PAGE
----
It has been a great year for The Social MEDia Course as we got featured at FutureMed, started using our own Twitter hashtag #HCSMcourse, over 3000 users took the tests on the website, and over 100 "students" got their certificate after completing the whole course!

Finally here are 5 tips how we can revolutionize Medical Education as our mission is still to give everyone a chance worldwide to acquire skills related to digital literacy in medicine.

Please feel free to use the #HCSMcourse hashtag and let's revolutionize medical education together!
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Our mission is to revolutionize medical education by giving everyone a chance worldwide to acquire skills related to digital literacy. Here are 5 things you can do now:

1) Check the presentations of the 16 topics covered in this course and leave your comments under them.

2) Test your knowledge and receive all the badges by completing the course.

3) Create even more challenging questions for others!

4) Crowdsource any challenges or problems you face while using social media for medical purposes.

5) Finish all tests in order to become an ultimate expert and receive your certification!

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The semester at Semmelweis Medical School is almost over, the Facebook competition found a winner and students had a written test, but some of them could skip that by completing the Social MEDia Course.

While the semester is over (the next one launches in February), The Social MEDia Course goes on, we are updating the content and adding new, more challenging questions, therefore feel free to do the tests and share the course with your friends.

An iconic moment of the semester was the presentation of E-Patient Dave.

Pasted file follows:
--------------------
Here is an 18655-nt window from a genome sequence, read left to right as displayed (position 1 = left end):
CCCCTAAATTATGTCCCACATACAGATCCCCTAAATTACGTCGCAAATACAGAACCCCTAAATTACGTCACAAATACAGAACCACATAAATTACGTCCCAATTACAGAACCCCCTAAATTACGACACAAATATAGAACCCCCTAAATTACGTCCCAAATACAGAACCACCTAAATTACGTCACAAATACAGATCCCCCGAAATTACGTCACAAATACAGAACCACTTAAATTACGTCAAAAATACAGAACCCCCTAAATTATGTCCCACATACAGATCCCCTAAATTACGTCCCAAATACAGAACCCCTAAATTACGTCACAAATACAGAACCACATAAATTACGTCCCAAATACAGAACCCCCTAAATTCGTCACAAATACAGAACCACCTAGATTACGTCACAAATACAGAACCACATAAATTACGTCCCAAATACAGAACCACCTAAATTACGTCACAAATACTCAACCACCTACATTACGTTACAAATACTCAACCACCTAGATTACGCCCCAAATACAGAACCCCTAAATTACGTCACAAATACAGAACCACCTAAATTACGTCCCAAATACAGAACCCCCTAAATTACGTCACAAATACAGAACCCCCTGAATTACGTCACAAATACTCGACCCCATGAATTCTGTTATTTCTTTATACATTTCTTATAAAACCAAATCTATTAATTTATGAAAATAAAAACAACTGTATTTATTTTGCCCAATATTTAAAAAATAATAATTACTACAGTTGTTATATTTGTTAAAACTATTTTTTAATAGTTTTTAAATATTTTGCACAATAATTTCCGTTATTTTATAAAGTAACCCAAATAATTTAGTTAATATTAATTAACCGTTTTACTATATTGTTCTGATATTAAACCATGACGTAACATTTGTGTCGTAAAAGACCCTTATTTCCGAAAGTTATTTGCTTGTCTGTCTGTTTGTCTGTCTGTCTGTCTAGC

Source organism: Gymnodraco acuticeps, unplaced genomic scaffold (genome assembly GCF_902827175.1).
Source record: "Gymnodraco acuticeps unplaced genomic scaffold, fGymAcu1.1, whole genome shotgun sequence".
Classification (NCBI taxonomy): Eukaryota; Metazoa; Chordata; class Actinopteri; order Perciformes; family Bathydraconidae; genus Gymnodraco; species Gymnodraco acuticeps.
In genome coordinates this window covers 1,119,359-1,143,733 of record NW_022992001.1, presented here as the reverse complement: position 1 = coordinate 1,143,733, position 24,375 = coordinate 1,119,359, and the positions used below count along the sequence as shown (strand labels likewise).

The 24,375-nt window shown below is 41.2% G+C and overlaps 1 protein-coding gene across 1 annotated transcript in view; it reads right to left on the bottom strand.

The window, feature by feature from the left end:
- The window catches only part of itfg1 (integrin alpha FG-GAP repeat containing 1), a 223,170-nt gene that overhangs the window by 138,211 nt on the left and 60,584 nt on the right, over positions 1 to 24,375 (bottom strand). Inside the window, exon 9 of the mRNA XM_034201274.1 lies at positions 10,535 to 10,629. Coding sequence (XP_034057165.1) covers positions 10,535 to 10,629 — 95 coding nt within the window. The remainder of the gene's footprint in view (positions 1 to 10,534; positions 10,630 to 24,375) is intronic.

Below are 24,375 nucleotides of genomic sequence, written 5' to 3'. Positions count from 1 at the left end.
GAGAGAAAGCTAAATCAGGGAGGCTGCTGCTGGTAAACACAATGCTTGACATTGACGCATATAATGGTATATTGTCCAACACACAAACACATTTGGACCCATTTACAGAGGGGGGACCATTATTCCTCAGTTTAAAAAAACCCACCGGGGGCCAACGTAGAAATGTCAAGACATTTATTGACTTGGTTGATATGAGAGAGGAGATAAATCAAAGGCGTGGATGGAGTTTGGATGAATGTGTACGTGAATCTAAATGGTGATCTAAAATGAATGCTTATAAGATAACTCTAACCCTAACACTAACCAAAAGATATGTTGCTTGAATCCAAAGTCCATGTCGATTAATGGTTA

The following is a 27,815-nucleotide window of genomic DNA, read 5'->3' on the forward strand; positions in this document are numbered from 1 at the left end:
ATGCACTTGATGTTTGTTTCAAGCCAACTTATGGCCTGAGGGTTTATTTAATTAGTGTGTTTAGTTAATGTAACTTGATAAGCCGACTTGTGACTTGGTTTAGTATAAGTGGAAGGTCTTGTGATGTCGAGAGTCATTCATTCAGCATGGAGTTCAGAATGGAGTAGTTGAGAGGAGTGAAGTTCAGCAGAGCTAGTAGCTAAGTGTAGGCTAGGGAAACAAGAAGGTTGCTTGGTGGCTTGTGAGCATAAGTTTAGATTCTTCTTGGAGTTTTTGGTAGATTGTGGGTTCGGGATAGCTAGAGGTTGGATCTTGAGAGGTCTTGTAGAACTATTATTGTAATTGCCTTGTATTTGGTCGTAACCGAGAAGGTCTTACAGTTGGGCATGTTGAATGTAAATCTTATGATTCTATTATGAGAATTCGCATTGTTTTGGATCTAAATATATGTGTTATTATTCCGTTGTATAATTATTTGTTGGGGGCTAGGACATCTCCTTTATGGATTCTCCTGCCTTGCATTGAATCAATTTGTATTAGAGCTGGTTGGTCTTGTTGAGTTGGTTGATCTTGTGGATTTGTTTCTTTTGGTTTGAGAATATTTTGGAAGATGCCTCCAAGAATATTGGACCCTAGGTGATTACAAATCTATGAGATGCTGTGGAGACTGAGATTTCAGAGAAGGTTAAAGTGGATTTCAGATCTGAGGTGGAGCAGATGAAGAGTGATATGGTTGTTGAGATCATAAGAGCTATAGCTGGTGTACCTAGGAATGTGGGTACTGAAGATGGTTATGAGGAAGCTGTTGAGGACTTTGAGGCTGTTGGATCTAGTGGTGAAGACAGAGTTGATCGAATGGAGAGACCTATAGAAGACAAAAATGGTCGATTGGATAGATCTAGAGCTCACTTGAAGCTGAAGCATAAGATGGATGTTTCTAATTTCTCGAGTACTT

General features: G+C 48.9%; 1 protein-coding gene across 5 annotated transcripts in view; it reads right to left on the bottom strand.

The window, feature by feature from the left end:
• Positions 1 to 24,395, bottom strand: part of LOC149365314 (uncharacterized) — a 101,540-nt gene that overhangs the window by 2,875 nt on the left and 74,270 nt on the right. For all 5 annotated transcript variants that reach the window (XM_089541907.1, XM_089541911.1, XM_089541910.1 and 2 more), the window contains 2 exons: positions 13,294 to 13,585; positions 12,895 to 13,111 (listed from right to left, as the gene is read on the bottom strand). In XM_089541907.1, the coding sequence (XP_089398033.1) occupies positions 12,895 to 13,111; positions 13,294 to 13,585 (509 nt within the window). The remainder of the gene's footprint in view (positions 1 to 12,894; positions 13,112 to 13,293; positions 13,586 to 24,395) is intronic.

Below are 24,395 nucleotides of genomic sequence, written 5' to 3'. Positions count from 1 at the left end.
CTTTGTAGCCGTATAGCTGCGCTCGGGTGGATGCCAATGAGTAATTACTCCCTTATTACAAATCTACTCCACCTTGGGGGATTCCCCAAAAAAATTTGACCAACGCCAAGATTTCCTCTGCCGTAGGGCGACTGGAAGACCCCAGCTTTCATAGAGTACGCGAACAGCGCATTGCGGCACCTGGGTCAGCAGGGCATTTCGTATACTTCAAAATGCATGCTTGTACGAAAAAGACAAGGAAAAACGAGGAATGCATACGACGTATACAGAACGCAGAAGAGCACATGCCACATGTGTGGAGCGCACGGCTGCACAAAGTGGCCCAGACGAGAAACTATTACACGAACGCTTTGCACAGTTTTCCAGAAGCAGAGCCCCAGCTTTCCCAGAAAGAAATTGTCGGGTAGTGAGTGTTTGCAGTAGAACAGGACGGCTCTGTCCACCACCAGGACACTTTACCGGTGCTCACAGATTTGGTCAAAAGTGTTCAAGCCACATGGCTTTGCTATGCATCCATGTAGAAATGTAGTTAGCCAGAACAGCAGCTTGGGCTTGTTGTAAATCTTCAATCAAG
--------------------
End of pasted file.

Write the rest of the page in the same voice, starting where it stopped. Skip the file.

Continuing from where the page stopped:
My mission is to bring digital knowledge to medical students therefore preparing them for the world full of digital technologies that is coming. This is why I launched the world's first university course focusing on social media and mobile health for medical students in 2008. Here are a few ways how I try to teach them:

  • There is a real credit course at Semmelweis Medical School where I have courses in English and in Hungarian. I try to teach them digital literacy through spectacular and engaging presentations.
  • They can answer questions about the topics covered in the lectures on Facebook to gather bonus points for the exam.
  • There is an e-learning platform so then any medical student or professional worldwide can access the materials and take the tests for the certification.
  • Students get credits for creating medical blogs, Twitter profiles or Wikipedia entries.

As you can see, following the "If you want to teach me, you first have to reach me" approach, I do everything I can to get the message across: every medical professional will be affected by online medical communication.

The Social MEDia Course

This is why I was very glad when Symplur contacted me about a potential collaboration. Let's create a new hashtag #HCSMcourse referring to the widely used healthcare social media (#HCSM) hashtag. This new hashtag would focus on two goals:

  1. To collect all materials, concepts and ideas about teaching social media in medical education.
  2. To give students a chance to belong to a global community even after graduating from medical school.

As Twitter is my main communication channel these days, I cannot wait to exploit this idea in even more details.

Posted in Interview, About the course
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David F. Carr at InformationWeek asked me for an interview and he had great questions about my social media activities as a doctor, the book I wrote, my new position as a medical futurist and the course I teach at the medical school and online.

Here is the interview, Medicine Must Get Social, and an excerpt:

That's what Bertalan Mesko aims to do with The Social MEDia Course, a series of online tutorials, as well as his book Social Media in Clinical Practice, published in August. As he argues in the book, "The only way to fight against pseudoscience and medical quackery is to take control of publishing medical information on the Web." Doctors need to be on social media to develop and protect their own reputations, as well as to understand the resources available and how they can be used or misused, he says. His book catalogs many types of social media and gives specific advice, such as a recommendation to turn down patient "friend" requests on Facebook unless that social profile is used solely for professional rather than personal interaction.